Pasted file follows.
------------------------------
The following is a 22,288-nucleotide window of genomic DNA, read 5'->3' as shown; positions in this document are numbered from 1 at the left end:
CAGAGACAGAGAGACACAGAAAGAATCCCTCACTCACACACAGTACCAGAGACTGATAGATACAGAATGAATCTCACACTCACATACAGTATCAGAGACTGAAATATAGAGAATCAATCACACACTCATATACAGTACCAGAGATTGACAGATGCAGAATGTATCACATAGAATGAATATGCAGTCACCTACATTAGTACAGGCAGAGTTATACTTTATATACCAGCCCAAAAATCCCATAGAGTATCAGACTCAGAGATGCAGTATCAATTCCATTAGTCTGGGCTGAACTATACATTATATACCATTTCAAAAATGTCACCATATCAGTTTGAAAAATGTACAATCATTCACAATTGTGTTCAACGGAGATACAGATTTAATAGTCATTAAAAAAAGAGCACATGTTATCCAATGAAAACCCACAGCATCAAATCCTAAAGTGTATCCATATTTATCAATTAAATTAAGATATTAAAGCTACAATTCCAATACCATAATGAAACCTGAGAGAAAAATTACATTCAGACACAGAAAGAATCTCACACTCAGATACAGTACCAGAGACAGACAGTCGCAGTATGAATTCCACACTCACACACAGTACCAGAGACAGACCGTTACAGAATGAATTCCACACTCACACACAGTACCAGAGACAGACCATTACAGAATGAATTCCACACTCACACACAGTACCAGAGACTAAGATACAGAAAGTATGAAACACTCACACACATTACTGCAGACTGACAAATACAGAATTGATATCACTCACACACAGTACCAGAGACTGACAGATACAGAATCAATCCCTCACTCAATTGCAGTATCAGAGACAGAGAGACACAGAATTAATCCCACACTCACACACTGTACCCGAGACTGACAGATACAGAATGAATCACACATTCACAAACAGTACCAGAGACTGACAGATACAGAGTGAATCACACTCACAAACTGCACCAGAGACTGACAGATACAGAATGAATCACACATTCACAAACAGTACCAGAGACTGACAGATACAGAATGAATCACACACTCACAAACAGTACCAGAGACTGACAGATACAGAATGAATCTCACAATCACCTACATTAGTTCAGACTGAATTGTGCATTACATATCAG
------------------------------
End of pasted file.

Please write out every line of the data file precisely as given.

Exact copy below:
The following is a 22,288-nucleotide window of genomic DNA, read 5'->3' as shown; positions in this document are numbered from 1 at the left end:
CAGAGACAGAGAGACACAGAAAGAATCCCTCACTCACACACAGTACCAGAGACTGATAGATACAGAATGAATCTCACACTCACATACAGTATCAGAGACTGAAATATAGAGAATCAATCACACACTCATATACAGTACCAGAGATTGACAGATGCAGAATGTATCACATAGAATGAATATGCAGTCACCTACATTAGTACAGGCAGAGTTATACTTTATATACCAGCCCAAAAATCCCATAGAGTATCAGACTCAGAGATGCAGTATCAATTCCATTAGTCTGGGCTGAACTATACATTATATACCATTTCAAAAATGTCACCATATCAGTTTGAAAAATGTACAATCATTCACAATTGTGTTCAACGGAGATACAGATTTAATAGTCATTAAAAAAAGAGCACATGTTATCCAATGAAAACCCACAGCATCAAATCCTAAAGTGTATCCATATTTATCAATTAAATTAAGATATTAAAGCTACAATTCCAATACCATAATGAAACCTGAGAGAAAAATTACATTCAGACACAGAAAGAATCTCACACTCAGATACAGTACCAGAGACAGACAGTCGCAGTATGAATTCCACACTCACACACAGTACCAGAGACAGACCGTTACAGAATGAATTCCACACTCACACACAGTACCAGAGACAGACCATTACAGAATGAATTCCACACTCACACACAGTACCAGAGACTAAGATACAGAAAGTATGAAACACTCACACACATTACTGCAGACTGACAAATACAGAATTGATATCACTCACACACAGTACCAGAGACTGACAGATACAGAATCAATCCCTCACTCAATTGCAGTATCAGAGACAGAGAGACACAGAATTAATCCCACACTCACACACTGTACCCGAGACTGACAGATACAGAATGAATCACACATTCACAAACAGTACCAGAGACTGACAGATACAGAGTGAATCACACTCACAAACTGCACCAGAGACTGACAGATACAGAATGAATCACACATTCACAAACAGTACCAGAGACTGACAGATACAGAATGAATCACACACTCACAAACAGTACCAGAGACTGACAGATACAGAATGAATCTCACAATCACCTACATTAGTTCAGACTGAATTGTGCATTACATATCAG